Tag Archives: book summaries

What is the Question that the Book You are Reading Can Answer?

Basically, we learn from one another.  And then, when we learn, we think, and probe, and keep learning on our own.

Sometimes the thinking and probing comes from what we read.  Sometimes it comes from a conversation.  But it definitely comes to the perpetually curious mind.

So, earlier this week, I had lunch with Dan Weston.  Dan has been coming to the First Friday Book Synopsis since… I don’t remember when.  He is a thinker, and an accomplished and valuable business consultant.  Among other things, we talked about the value of the book synopsis presentations – and how he uses them with his clients.  (and he does use them!).  He is a subscriber to our 15minutebusinessbooks.com site, where he, and anyone else, can get full access to audio recordings of our synopses, plus handouts — one at a time, or, subscribers can get all of the synopses, including at least two new ones per month, for one yearly price.

As we talked, I thought again about a simple yet profound idea – that each good business book answers a key business question.  (I do not remember who I first heard/read this from).

We jotted down a few titles, and asked “What is the question this book answers?”  Here’s a first attempt…

Book Title The Key Question it Helps you Answer
Mastering the Rockefeller Habits (Harnish) How do you grow your business?
The Checklist Manifesto (Gawande) How do you keep from letting something important fall through the cracks?
Made to Stick (the Heath Brothers) How do you sell a good/important idea?
Drive (Pink) How do you motivate individual employees?
The Black Swan (Taleb) How do you prepare for an unpredictable future?
The Inside Advantage (Bloom) What is your uncommon offering, wanted/needed by your core customer?
Where Ideas Come From (Johnson) Where do ideas come from?  (OK – this one was easy)

Anyway, you get the idea.

Now, here is your challenge.  What question do you need to answer right now in your business?  Discover that, and then find the book that helps you answer it.

This exercise really is worth your time!


By the way, our blogging colleague Bob Morris is really good at asking “what are the right questions?”


Networking + Content = Greater Value

Lifetime corporate employment is dead; we’re all free agents now, managing our own careers across multiple careers across multiple jobs and companies.  And because today’s primary currency is information, a wide-reaching network is one of the surest ways to become and remain thought leaders of our respective fields.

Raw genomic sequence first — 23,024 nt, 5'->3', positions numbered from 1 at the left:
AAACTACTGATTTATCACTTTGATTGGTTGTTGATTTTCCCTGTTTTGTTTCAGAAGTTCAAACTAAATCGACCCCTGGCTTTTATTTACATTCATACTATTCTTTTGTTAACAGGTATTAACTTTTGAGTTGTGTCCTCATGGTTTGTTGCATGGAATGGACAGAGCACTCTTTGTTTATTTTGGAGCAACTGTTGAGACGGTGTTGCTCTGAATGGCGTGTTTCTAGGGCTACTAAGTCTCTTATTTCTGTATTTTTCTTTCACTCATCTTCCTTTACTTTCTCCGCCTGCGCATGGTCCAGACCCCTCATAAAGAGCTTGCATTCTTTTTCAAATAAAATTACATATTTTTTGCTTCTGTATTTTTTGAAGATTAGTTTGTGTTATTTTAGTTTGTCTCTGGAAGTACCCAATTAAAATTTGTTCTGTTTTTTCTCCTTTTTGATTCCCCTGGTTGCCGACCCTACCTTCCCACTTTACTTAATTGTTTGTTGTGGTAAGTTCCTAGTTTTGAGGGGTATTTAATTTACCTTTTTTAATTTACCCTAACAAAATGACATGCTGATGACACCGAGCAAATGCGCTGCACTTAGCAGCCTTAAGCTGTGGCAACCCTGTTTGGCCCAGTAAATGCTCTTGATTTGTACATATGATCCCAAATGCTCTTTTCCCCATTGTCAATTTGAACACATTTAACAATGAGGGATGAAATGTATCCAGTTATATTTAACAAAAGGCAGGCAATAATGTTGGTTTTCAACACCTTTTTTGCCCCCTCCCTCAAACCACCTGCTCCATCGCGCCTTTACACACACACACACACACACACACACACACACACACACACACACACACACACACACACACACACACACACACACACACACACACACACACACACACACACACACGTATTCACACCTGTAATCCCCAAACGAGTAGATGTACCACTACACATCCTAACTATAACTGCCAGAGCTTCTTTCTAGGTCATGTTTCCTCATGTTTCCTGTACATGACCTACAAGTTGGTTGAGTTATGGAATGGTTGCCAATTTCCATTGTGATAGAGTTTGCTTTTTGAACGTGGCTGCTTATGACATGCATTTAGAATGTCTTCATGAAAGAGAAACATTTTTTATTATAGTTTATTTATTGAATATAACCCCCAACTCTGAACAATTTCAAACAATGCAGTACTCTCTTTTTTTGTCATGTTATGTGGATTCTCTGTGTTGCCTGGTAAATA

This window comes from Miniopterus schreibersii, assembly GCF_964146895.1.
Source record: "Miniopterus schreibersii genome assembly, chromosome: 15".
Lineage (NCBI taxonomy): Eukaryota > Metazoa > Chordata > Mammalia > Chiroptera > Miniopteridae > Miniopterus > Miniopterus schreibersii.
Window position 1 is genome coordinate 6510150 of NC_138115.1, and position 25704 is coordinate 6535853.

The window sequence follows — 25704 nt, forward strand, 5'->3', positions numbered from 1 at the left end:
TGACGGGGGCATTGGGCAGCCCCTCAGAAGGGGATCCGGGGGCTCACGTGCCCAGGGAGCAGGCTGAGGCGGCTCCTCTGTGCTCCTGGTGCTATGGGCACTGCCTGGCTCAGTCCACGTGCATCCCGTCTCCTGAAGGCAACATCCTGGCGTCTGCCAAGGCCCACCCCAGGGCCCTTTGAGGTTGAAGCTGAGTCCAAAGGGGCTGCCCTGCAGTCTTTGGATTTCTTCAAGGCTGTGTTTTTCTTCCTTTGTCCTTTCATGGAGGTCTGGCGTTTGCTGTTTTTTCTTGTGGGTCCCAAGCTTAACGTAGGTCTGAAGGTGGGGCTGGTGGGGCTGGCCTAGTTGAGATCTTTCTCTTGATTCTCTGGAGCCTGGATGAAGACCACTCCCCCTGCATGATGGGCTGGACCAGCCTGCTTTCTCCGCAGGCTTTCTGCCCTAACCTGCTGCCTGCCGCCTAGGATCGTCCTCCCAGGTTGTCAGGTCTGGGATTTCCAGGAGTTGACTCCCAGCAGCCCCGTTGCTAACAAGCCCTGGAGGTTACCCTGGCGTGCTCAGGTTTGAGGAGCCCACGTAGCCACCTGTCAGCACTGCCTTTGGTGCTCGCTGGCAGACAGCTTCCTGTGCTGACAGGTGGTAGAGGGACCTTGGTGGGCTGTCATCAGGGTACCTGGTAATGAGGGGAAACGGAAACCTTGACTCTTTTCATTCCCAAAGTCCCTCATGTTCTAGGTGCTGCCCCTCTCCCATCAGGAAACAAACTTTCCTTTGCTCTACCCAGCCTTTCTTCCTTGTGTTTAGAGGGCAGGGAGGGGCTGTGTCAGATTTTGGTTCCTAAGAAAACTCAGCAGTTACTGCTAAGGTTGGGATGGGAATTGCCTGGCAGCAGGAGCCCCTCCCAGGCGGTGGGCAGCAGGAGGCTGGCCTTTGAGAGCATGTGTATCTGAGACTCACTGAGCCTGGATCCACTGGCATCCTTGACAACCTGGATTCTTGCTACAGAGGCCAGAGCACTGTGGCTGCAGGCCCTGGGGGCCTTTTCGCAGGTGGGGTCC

Keith Ferrazzi, Never Eat Alone  And Other Secrets to Success, One Relationship at a Time


Fact:  Networking has never been more important.

Problem:  So many networking events turn out to be something of a waste of time.

But we don’t know which events will be worth it – and which will be really valuable.

What to do?

Let me weigh in with a simple observation.  We really are able to do two things at once – or, at least, squeeze two purposes into one gathering.

So, let’s try this formula:

Networking + Content = Greater Value.

OK, I admit, I’m biased.  But, yes, I have just described the First Friday Book Synopsis.  For nearly thirteen full years, Karl Krayer and I have led a monthly event that has both of these two ingredients with, what I think, is just the right mix.  On the first Friday of January, nearly 120 people gathered for great networking.  They arrived beginning at 6:40 am, and mingled, conversed, exchanged business cards, met new people, and talked about how they could help and support each other.

And then, at 7:25, the content started, with two fast paced synopses of two terrific books, each with a valuable multi-page handout.

At 8:05, we were finished.  The networking continued for many, but those who needed to go elsewhere were out the door just after 8:05.

I think this formula is a good one for any networking group/event.

Of course, there are many ways to facilitate the networking component.  And there are many ways to provide terrific content – a good speaker; useful topics.  I admit, again, that I am biased toward our formula, because it has a built-in “keep it current” approach.   The books themselves provide a constantly changing “topic,” because each good business book offers valuable help/wisdom/counsel to those who aspire toward life-long learning and constant improvement.  And, this is always the essence of content:  “how can I keep learning in order to keep getting better?”

For those who just want to network, make sure you have adequate time built in to do that.  For those who want just content, make it worth their while.  And for those who seek both, this formula is a slam dunk.

Networking + Content = Greater Value.

or, maybe…

Content + Networking = Greater Value.